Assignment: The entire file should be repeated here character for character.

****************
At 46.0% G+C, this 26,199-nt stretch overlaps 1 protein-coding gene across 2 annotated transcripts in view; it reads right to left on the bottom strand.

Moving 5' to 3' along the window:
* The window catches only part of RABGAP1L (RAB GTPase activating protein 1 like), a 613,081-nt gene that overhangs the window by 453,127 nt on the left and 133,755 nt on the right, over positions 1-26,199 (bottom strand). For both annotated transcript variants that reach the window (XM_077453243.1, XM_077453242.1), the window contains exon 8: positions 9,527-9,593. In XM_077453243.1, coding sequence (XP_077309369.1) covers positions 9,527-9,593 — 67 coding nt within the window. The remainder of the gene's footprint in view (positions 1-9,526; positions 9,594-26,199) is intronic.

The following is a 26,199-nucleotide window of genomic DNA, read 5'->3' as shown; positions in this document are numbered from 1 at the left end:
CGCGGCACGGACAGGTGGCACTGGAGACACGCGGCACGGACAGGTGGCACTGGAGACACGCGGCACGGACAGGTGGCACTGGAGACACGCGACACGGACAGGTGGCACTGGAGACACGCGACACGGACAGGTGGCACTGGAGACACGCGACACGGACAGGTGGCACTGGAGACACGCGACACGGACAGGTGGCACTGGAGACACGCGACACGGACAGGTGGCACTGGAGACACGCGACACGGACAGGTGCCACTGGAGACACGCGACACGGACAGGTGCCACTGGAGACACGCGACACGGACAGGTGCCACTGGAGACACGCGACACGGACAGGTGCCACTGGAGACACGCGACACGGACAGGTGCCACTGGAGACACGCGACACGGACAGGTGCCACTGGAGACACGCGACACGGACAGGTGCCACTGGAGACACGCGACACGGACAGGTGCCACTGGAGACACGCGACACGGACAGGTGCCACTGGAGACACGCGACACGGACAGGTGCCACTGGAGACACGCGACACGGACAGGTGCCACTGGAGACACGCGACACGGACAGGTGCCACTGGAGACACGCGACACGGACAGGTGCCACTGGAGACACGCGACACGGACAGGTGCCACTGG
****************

At 46.0% G+C, this 26,199-nt stretch overlaps 1 protein-coding gene across 2 annotated transcripts in view; it reads right to left on the bottom strand.

Moving 5' to 3' along the window:
* The window catches only part of RABGAP1L (RAB GTPase activating protein 1 like), a 613,081-nt gene that overhangs the window by 453,127 nt on the left and 133,755 nt on the right, over positions 1-26,199 (bottom strand). For both annotated transcript variants that reach the window (XM_077453243.1, XM_077453242.1), the window contains exon 8: positions 9,527-9,593. In XM_077453243.1, coding sequence (XP_077309369.1) covers positions 9,527-9,593 — 67 coding nt within the window. The remainder of the gene's footprint in view (positions 1-9,526; positions 9,594-26,199) is intronic.

The following is a 26,199-nucleotide window of genomic DNA, read 5'->3' as shown; positions in this document are numbered from 1 at the left end:
CGCGGCACGGACAGGTGGCACTGGAGACACGCGGCACGGACAGGTGGCACTGGAGACACGCGGCACGGACAGGTGGCACTGGAGACACGCGACACGGACAGGTGGCACTGGAGACACGCGACACGGACAGGTGGCACTGGAGACACGCGACACGGACAGGTGGCACTGGAGACACGCGACACGGACAGGTGGCACTGGAGACACGCGACACGGACAGGTGGCACTGGAGACACGCGACACGGACAGGTGCCACTGGAGACACGCGACACGGACAGGTGCCACTGGAGACACGCGACACGGACAGGTGCCACTGGAGACACGCGACACGGACAGGTGCCACTGGAGACACGCGACACGGACAGGTGCCACTGGAGACACGCGACACGGACAGGTGCCACTGGAGACACGCGACACGGACAGGTGCCACTGGAGACACGCGACACGGACAGGTGCCACTGGAGACACGCGACACGGACAGGTGCCACTGGAGACACGCGACACGGACAGGTGCCACTGGAGACACGCGACACGGACAGGTGCCACTGGAGACACGCGACACGGACAGGTGCCACTGGAGACACGCGACACGGACAGGTGCCACTGGAGACACGCGACACGGACAGGTGCCACTGG